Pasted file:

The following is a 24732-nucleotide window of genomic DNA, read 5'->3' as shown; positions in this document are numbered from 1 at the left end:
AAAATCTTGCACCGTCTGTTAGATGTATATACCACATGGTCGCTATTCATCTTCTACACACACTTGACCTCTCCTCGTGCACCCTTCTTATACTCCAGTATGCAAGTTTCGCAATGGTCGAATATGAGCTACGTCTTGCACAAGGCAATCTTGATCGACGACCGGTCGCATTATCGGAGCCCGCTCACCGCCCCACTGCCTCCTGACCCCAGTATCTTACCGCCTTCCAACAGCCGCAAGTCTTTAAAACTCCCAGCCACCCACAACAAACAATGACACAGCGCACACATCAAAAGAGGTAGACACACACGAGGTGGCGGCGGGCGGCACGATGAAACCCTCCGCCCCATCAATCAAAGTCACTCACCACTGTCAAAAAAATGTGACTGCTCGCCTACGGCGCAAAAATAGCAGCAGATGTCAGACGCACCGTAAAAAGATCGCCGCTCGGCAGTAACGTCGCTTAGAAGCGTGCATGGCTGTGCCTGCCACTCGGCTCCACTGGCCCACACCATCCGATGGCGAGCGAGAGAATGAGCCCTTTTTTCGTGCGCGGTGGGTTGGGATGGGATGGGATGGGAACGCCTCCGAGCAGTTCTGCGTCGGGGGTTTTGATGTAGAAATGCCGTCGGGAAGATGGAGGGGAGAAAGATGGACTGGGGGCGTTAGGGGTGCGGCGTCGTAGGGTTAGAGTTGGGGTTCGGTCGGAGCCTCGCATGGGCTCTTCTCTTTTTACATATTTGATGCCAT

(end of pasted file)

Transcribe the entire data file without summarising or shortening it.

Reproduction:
The following is a 24732-nucleotide window of genomic DNA, read 5'->3' as shown; positions in this document are numbered from 1 at the left end:
AAAATCTTGCACCGTCTGTTAGATGTATATACCACATGGTCGCTATTCATCTTCTACACACACTTGACCTCTCCTCGTGCACCCTTCTTATACTCCAGTATGCAAGTTTCGCAATGGTCGAATATGAGCTACGTCTTGCACAAGGCAATCTTGATCGACGACCGGTCGCATTATCGGAGCCCGCTCACCGCCCCACTGCCTCCTGACCCCAGTATCTTACCGCCTTCCAACAGCCGCAAGTCTTTAAAACTCCCAGCCACCCACAACAAACAATGACACAGCGCACACATCAAAAGAGGTAGACACACACGAGGTGGCGGCGGGCGGCACGATGAAACCCTCCGCCCCATCAATCAAAGTCACTCACCACTGTCAAAAAAATGTGACTGCTCGCCTACGGCGCAAAAATAGCAGCAGATGTCAGACGCACCGTAAAAAGATCGCCGCTCGGCAGTAACGTCGCTTAGAAGCGTGCATGGCTGTGCCTGCCACTCGGCTCCACTGGCCCACACCATCCGATGGCGAGCGAGAGAATGAGCCCTTTTTTCGTGCGCGGTGGGTTGGGATGGGATGGGATGGGAACGCCTCCGAGCAGTTCTGCGTCGGGGGTTTTGATGTAGAAATGCCGTCGGGAAGATGGAGGGGAGAAAGATGGACTGGGGGCGTTAGGGGTGCGGCGTCGTAGGGTTAGAGTTGGGGTTCGGTCGGAGCCTCGCATGGGCTCTTCTCTTTTTACATATTTGATGCCAT